NYAP’s service array includes behavioral healthcare and
counseling, in-home services, programming for youth who are
experiencing difficulty in their home, their school and community,
for youth who are sexually reactive and/or abusive, for youth
with substance abuse problems, for youth who identify as GLBTQ
and are grappling with various social, emotional, and behavioral
issues and for youth who are medically complex. NYAP’s approach
is holistic. We know that young people cannot be adequately
provided for unless we work in partnership with others including
their immediate and extended family, referral sources, teachers,
probation officers and others.
We advocate with public
agencies and officials on
behalf of youth and their
families.
We provide
opportunities and
resources to both youth
and their families
through innovative
programs and services.
Ultimately, we go the
extra mile to help
strengthen families and
their ability to meet their
wants and needs.
We recruit, train, guide and strongly
support our dedicated foster parents.
National Youth Advocate Program (NYAP) www.nyap.org 2010 Annual Report
Who We Are
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What We Believe
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Our beliefs are at the heart of everything we do. At NYAP,
we believe:
can be.
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only know the family they have and we have an
• Children
obligation to assist their parents in being the best they
family is the expert in what their needs are and the
• The
resources they can bring to bear on their problems.
person has the innate ability to learn, grow and
• Every
develop.
learn and develop best with the individuals they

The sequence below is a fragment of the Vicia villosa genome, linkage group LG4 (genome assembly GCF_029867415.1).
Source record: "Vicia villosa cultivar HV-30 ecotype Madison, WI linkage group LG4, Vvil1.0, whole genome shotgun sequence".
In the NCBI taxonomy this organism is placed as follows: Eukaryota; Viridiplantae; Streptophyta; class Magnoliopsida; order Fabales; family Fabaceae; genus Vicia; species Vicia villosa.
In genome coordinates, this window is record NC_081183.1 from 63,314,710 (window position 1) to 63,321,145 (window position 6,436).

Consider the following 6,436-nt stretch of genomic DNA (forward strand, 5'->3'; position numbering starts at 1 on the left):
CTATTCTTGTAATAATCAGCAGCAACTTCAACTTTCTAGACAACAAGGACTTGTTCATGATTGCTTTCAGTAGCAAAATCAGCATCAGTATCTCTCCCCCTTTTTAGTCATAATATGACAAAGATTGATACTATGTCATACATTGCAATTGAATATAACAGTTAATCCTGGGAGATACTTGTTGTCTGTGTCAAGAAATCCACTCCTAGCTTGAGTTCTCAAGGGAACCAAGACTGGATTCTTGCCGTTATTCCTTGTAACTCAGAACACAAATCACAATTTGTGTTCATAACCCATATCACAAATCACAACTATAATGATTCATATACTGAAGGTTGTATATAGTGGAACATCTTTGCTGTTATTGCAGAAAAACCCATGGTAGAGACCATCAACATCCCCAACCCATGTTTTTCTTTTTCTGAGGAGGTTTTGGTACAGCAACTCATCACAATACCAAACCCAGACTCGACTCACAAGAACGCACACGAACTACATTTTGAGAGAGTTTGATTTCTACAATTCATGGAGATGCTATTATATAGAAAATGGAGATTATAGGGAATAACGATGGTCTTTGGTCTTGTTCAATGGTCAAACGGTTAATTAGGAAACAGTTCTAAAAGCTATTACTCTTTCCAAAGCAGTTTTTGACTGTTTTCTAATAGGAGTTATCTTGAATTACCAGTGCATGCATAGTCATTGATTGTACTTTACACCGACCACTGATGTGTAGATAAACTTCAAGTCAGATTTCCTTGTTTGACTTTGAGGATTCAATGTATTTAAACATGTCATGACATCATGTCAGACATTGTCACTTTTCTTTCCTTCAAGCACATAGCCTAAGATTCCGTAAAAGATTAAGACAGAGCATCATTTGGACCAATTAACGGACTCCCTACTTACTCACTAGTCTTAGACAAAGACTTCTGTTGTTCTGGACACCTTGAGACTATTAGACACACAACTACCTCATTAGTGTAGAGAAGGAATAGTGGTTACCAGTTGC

• Children
call family and in the community they call home.
• A young person can never be loved by too many people.
people feel safe they are able to begin to heal and
• When
thrive.
are all united by our humanity and enriched by our
• We
diversity.
primary focus must be on empowering families
• Our
to meet their own needs so that the community is
strengthened and its capacity to care for its members
expanded.
Why We Do What We Do
We work with the family to help them make
the positive changes and sometimes difficult
decisions they face. Assuring safety for the
children while preserving the family as its
members work together is the goal. We
are rewarded when families recognize and
celebrate their progress and are able to own
their successes.
There are few things more rewarding than
serving as an instrument of change, not just to
a young person, but to his or her entire family
and the systems, structures and practices that
affect them.
We do what we do because
we wholeheartedly believe
it’s the right thing to
do—for the young people
who depend on us, for the
families who love them,
for the professional staff
and foster parents who
support them, and for our
communities as a whole.
2010 New Programs
2010
Parenting Program
The Parenting Program
meets parents and kinship
caregivers in the setting
in which they parent their
children – their homes.
Through family visits and
individually identified
lessons and practical
application of parenting practices, NYAP helps
parents find new ways to live together as a family.
Workforce
Development
Program
The NYAP parenting program is based on the
philosophy that parenting is learned – the way
parents were raised and the choices they make as
adults, directly influences the way they raise their
own children. A basic principle of the nurturing
philosophy is that most parents would rather build
happy, healthy interactions in their families than
struggle with problems and conflicts they were
never taught to resolve.
NYAP provides
workforce
development
services through
the Summit
County Workforce Investment Act (WIA)
for youth ages 14-21, in the Akron, OH area.